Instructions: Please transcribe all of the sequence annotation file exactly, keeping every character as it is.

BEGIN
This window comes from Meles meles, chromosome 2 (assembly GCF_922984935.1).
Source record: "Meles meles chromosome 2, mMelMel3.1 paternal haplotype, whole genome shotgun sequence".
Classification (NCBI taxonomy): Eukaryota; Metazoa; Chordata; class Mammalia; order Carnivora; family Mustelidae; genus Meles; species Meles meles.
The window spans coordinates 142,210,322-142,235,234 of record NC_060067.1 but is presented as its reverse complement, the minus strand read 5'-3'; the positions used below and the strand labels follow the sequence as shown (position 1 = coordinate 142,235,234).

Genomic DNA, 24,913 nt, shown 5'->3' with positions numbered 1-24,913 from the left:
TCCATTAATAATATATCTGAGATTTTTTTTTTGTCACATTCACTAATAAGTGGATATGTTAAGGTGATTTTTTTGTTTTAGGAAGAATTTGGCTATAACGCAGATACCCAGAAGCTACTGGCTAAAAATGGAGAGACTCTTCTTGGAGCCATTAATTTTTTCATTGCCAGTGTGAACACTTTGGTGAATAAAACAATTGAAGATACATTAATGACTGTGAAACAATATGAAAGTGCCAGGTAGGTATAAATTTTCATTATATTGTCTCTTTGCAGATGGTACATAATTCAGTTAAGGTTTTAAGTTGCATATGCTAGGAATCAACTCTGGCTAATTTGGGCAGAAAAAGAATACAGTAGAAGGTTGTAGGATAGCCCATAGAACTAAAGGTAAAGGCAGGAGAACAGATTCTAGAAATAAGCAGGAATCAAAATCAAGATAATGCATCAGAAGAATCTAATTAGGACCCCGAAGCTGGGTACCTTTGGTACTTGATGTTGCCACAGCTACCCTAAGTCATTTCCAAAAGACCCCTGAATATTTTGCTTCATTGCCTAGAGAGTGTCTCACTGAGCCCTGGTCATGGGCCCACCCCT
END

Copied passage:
This window comes from Meles meles, chromosome 2 (assembly GCF_922984935.1).
Source record: "Meles meles chromosome 2, mMelMel3.1 paternal haplotype, whole genome shotgun sequence".
Classification (NCBI taxonomy): Eukaryota; Metazoa; Chordata; class Mammalia; order Carnivora; family Mustelidae; genus Meles; species Meles meles.
The window spans coordinates 142,210,322-142,235,234 of record NC_060067.1 but is presented as its reverse complement, the minus strand read 5'-3'; the positions used below and the strand labels follow the sequence as shown (position 1 = coordinate 142,235,234).

Genomic DNA, 24,913 nt, shown 5'->3' with positions numbered 1-24,913 from the left:
TCCATTAATAATATATCTGAGATTTTTTTTTTGTCACATTCACTAATAAGTGGATATGTTAAGGTGATTTTTTTGTTTTAGGAAGAATTTGGCTATAACGCAGATACCCAGAAGCTACTGGCTAAAAATGGAGAGACTCTTCTTGGAGCCATTAATTTTTTCATTGCCAGTGTGAACACTTTGGTGAATAAAACAATTGAAGATACATTAATGACTGTGAAACAATATGAAAGTGCCAGGTAGGTATAAATTTTCATTATATTGTCTCTTTGCAGATGGTACATAATTCAGTTAAGGTTTTAAGTTGCATATGCTAGGAATCAACTCTGGCTAATTTGGGCAGAAAAAGAATACAGTAGAAGGTTGTAGGATAGCCCATAGAACTAAAGGTAAAGGCAGGAGAACAGATTCTAGAAATAAGCAGGAATCAAAATCAAGATAATGCATCAGAAGAATCTAATTAGGACCCCGAAGCTGGGTACCTTTGGTACTTGATGTTGCCACAGCTACCCTAAGTCATTTCCAAAAGACCCCTGAATATTTTGCTTCATTGCCTAGAGAGTGTCTCACTGAGCCCTGGTCATGGGCCCACCCCT